FIG. 1 shows the umbilical cable conveyor system installed in a typical application to raise and lower a diving bell;
FIG. 2 is a partial cutaway drawing of the umbilical cable conveyor system; and
FIG. 3 is a cross-sectional view of the umbilical conveyor end support assembly.
Similar reference characters refer to similar parts throughout the several views of the drawings.
Referring first to FIG. 1, which illustrates a typical installation of the diving bell umbilical conveyor system 1, diving bell 10 is shown suspended beneath the water level 11 by a steel support cable 18. The steel support cable 18 passes over two support pulleys 20 and terminates on wench 30 which provides the raising and lowering power to the diving bell 10. Umbilical cable 12, which supplies the life support systems to the diving bell, such as the electrical power, gas, air, communications, etc., and the steel support cable 18 pass through the umbilical feeder guide 14 of the umbilical conveyor end support assembly 16 located above the diving bell 10. The umbilical cable 12 is supported and contained within the umbilical conveyor end support assemblies 16 and 27 and the spacing member 22. The umbilical cable 12 emerges from the opposite umbilical feeder guide 29 and is fed into a cable storage bin 28. While a cable storage bin 28 is shown, other means for receiving and storing the umbilical cable may be used, such as allowing the cable to lie on the deck of support 26.
The umbilical conveyor system 1 is comprised of two identical umbilical conveyor end support assemblies 16 and 27 connected together by support members 22 and 32. Attached to each end of the umbilical conveyor end support assemblies 16 and 27 are umbilical feeder guides 14 and 29, respectively. Umbilical feeder guides 14 and 27 serve to guide the umbilical cable into the gripping parts of the end support assemblies 16 and 27 which provide the lifting force to lift the umbilical cable. To enable the diving bell umbilical conveyor system 1 to operate in both directions to lower and raise the diving bell, the two umbilical conveyor end support assemblies 16 and 27 operate identically. Mounted to umbilical conveyor end support assembly 16 is pressure wheel 13 that provides a compressive force to umbilical cable 12 as it passes through the assembly 16. This compressive force prevents the umbilical cable from jumping out of the support assembly 16 and causes the cable griping parts of the assembly to grip harder. Pressure wheel 13 is urged into contact with the umbilical cable by spring 25. Other ways of urging the pressure wheel into contact with the umbilical cable are possible, such as a motor, that are obvious to those skilled in the art. Mounted in the center of support member 22 is swivel 24 which supports the umbilical conveyor system 1 and permits rotation of the entire conveyor system necessitated by the relative motion of the diving bell 10 in respect to the platform 26.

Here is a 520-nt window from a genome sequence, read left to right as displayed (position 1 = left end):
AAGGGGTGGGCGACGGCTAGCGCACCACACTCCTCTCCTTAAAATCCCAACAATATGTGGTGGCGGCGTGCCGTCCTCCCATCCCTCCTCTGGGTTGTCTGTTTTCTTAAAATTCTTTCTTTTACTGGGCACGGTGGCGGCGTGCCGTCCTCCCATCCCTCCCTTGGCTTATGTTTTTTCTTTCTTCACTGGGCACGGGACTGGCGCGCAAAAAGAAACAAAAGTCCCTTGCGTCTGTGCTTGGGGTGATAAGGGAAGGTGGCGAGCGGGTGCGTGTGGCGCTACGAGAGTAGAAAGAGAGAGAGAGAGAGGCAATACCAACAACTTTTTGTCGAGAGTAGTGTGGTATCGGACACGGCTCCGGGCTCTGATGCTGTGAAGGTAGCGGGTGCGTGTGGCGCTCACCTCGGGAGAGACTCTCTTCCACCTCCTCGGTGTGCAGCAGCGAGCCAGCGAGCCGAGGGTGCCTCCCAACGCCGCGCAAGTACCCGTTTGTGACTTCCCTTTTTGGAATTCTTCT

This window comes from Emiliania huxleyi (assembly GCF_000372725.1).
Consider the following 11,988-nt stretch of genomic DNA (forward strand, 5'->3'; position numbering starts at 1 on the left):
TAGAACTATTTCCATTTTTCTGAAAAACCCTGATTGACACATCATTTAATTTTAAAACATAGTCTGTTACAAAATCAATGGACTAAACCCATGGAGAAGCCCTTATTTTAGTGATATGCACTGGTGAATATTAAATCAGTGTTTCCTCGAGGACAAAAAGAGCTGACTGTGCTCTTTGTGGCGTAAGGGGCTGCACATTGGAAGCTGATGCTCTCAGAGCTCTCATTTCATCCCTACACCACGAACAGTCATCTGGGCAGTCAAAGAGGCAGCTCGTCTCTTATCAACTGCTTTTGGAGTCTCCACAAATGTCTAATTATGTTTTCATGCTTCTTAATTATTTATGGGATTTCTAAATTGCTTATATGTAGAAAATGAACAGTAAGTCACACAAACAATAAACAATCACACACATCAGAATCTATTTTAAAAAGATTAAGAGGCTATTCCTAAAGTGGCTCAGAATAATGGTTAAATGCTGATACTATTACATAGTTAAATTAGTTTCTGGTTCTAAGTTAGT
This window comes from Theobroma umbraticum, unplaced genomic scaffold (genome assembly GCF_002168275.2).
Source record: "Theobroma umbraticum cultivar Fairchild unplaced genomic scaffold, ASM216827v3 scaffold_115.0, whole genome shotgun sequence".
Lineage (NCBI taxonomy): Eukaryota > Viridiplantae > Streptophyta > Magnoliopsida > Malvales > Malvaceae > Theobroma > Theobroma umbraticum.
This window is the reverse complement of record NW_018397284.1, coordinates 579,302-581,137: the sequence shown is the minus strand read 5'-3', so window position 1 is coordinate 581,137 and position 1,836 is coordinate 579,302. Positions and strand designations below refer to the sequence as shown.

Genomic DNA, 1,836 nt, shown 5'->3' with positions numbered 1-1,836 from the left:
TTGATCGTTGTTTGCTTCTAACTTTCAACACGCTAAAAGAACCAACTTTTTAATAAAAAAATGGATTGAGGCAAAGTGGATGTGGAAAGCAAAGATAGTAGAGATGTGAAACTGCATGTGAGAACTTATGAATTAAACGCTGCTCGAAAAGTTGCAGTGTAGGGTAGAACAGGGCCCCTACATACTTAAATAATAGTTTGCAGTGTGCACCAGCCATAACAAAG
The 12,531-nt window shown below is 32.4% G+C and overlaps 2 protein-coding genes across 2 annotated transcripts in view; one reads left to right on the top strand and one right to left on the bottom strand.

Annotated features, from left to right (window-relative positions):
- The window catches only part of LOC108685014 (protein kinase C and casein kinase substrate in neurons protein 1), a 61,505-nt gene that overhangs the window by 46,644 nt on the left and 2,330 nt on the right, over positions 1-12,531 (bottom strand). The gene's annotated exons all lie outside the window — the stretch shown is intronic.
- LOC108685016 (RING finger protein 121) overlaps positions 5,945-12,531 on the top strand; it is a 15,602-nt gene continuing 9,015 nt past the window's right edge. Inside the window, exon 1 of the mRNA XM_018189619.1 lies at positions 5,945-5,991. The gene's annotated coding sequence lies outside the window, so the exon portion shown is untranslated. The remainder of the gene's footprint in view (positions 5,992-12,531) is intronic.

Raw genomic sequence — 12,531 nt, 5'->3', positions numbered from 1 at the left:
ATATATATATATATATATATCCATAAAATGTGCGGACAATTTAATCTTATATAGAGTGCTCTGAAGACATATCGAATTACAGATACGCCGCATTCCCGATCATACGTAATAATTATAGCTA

Mounted to the umbilical conveyor end support assemblies 16 and 27 are hydraulic motors 15 which provide the lifting force to convey the umbilical cable 12 through the conveyor system 1. Pressurized hydraulic fluid is provided to hydraulic motors 15 through supply lines 17a, 17b and 17c and directional valve 19. Hydraulic pump 21 provides supply lines 17a, 17b and 17c with pressurized fluids. Directional valve 19 changes the direction of the rotation of the hydraulic motors 15 according to whether the diving bell is being raised or lowered. Connected between supply lines 17a and 17c is pressure relief valve 31 which regulates the pressure in supply line 17a in relation to 17c. That is, the pressure relief valve 31 only regulates the pressure in line 17a when the hydraulic motors 15 are being driven to hoist the umbilical cable when the diving bell 10 is being raised. The high side of pressure relief valve 31 is connected to supply line 17a by supply line 33 while the low side is connected to line 17 c by line 33a. The relief valve is set to regulate a certain pressure so that the directional valve 19 can be placed in the full flow position. At the desired torque for hydrualic motors 15, the pressure relief valve 31 regulates the supply line 17a pressure to keep the hydraulic motor torque constant. If the diving bell should be lowered while the hydraulic motors are being driven, the umbilical cable will continue to experience a constant tensional pull from the conveyor system in the same direction although the hydraulic motros will rotate in an opposite direction becoming a pump rather than a motor. The weight of the diving bell 10 provides the energy to change the direction of rotation of the driven hydraulic motors 15. When the diving bell 10 is being lowered, hydraulic motors 15 are driven in a direction to lift the umbilical cable 12 from the cable storage bin 28. The opposite is true when the diving bell is being raised.